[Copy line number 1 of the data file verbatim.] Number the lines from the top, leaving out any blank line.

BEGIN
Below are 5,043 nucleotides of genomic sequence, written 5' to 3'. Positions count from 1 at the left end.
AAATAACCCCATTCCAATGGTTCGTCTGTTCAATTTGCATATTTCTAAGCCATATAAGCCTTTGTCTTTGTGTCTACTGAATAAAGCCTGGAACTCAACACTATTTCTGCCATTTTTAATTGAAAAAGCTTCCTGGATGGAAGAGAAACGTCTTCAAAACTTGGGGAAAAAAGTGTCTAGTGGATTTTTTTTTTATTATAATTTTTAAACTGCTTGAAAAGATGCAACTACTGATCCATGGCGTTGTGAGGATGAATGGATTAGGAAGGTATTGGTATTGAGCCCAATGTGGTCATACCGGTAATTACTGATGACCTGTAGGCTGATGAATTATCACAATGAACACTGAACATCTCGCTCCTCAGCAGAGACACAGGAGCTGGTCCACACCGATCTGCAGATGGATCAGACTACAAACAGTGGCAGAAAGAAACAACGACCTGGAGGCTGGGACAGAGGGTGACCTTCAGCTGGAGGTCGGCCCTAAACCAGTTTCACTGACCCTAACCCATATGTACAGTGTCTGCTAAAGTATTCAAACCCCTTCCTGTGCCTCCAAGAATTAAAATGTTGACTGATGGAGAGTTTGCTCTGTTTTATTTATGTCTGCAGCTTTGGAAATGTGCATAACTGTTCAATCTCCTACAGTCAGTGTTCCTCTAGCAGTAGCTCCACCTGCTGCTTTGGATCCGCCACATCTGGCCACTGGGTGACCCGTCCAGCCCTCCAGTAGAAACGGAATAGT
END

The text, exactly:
Below are 5,043 nucleotides of genomic sequence, written 5' to 3'. Positions count from 1 at the left end.